Editor’s note: This article describes the results of a clinical trial—a research study with volunteer patients. The goal of the trial was to compare four different treatments for metastatic colorectal cancer (mCRC). All patients took a combination of chemotherapy drugs; either FOLFIRI [which combines folinic acid, fluorouracil and irinotecan] or FOLFOX [folinic acid, 5-fluorouracil and oxaliplatin]. Patients also took a targeted drug alongside the chemo; either bevacizumab (aka Avastin) or cetuximab (Erbitux). All four treatment combinations resulted in similar survival times—a median of 29 months. Compared to other clinical trials, this is a relatively long survival time. Based on these results, oncologists will now have more options for treating their patients according to patients’ preferences and side effects.

“Patients with KRAS wild-type metastatic colorectal cancer (mCRC) receiving first-line treatment with a chemotherapy backbone plus bevacizumab or cetuximab survived for a median of 29 months, the longest median survival time reported in a major trial of these severely ill patients.

“Importantly, survival times were the same, whether patients received the anti–vascular endothelial growth factor bevacizumab (Avastin, Genentech) or the anti–epidermal growth factor receptor (EGFR) cetuximab (Erbitux, Bristol-Myers Squibb), or whether they received FOLFOX or FOLFIRI, results from the long-awaited Phase III CALGB/SWOG 80405 trial showed.

“ ‘What this tells us is that either FOLFIRI [folinic acid, fluorouracil and irinotecan] or FOLFOX [folinic acid, 5-fluorouracil and oxaliplatin] with either bevacizumab or cetuximab are perfectly reasonable options,’ said Alan P. Venook, MD, the Madden Family Distinguished Professor of Medical Oncology and Translational Research at the University of California, San Francisco.”


No Difference in Response Rate but Overall Survival Benefit With First-Line FOLFIRI/Cetuximab vs FOLFIRI/Bevacizumab in Metastatic Colorectal Cancer

Editor’s note: Researchers organized a clinical trial with volunteer patients to compare two treatments for people with metastatic colorectal cancer. All patients in the trial took a chemotherapy treatment called FOLFIRI. (FOLFIRI combines the drugs fluorouracil, leucovorin, and irinotecan.) Some of the patients were also given the drug cetuximab, and the rest took the drug bevacizumab along with FOLFIRI. The patients who took FOLFIRI plus cetuximab survived significantly longer than the patients who took FOLFIRI plus bevacizumab.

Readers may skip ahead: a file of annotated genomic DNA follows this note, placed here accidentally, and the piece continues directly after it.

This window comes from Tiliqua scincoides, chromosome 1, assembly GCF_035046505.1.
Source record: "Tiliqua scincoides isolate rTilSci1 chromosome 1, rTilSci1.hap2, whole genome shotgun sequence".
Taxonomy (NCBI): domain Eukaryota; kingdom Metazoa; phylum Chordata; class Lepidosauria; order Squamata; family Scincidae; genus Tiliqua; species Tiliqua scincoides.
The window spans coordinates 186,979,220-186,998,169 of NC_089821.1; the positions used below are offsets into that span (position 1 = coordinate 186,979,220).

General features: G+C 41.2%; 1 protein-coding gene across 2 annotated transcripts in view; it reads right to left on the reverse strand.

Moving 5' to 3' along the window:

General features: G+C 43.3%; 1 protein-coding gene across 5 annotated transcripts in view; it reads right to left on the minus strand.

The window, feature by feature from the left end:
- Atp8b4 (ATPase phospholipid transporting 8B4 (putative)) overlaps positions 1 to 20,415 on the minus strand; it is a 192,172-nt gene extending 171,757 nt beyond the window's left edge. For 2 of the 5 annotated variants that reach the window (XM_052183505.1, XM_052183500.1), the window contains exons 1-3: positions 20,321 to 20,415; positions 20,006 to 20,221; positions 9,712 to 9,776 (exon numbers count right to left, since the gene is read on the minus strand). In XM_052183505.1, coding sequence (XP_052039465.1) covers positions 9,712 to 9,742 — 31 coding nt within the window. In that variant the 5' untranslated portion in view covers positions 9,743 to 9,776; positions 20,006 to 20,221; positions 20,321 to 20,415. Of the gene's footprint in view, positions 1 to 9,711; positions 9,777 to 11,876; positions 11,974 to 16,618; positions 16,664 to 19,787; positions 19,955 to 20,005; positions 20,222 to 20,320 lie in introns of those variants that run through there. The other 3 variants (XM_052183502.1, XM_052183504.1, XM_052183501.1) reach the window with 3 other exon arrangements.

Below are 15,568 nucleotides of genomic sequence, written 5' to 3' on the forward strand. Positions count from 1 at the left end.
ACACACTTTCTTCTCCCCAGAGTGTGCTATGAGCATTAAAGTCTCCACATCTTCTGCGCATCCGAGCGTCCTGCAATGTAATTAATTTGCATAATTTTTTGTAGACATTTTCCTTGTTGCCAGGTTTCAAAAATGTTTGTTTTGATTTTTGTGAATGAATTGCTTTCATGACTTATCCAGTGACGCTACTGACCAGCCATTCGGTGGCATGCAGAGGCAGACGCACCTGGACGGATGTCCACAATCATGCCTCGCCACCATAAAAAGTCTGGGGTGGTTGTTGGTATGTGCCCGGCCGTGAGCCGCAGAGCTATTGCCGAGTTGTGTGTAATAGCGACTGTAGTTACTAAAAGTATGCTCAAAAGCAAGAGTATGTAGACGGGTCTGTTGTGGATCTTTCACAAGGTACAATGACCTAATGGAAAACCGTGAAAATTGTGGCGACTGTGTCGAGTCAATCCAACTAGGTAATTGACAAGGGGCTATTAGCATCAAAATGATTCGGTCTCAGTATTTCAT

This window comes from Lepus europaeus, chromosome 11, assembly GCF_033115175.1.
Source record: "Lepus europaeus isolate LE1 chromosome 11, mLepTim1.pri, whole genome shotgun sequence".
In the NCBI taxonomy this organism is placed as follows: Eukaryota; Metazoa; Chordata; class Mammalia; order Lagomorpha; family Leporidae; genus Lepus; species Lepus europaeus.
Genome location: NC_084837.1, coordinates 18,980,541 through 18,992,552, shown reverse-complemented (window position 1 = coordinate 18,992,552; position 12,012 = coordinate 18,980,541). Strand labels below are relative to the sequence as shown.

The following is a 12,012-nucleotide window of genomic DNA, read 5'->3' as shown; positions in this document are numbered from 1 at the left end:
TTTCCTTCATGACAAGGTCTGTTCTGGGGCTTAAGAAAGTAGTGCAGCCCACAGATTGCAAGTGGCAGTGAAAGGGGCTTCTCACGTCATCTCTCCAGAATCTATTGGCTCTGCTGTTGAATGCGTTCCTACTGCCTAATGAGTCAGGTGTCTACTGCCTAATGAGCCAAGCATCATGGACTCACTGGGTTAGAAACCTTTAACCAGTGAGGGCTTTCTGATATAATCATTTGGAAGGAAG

“In a European phase III FIRE-3 trial reported in The Lancet Oncology, Heinemann et al found no difference in response rate, the primary endpoint, between FOLFIRI (fluorouracil, leucovorin, and irinotecan) plus the anti-EGFR antibody cetuximab (Erbitux) vs FOLFIRI plus the anti-VEGF-A antibody bevacizumab (Avastin) in first-line treatment of patients with metastatic colorectal cancer. The cetuximab-containing regimen was associated with a significant overall survival advantage…

“In this open-label trial, 592 patients with KRAS exon 2 codon 12/13 wild-type metastatic colorectal cancer aged 18 to 75 years from centers in Germany and Austria were randomly assigned between January 2007 and September 2012 to receive FOLFIRI plus either cetuximab (n = 297) or bevacizumab (n = 295). The primary endpoint was objective response in the intention-to-treat population. The study has completed recruitment, but patient follow-up is ongoing.”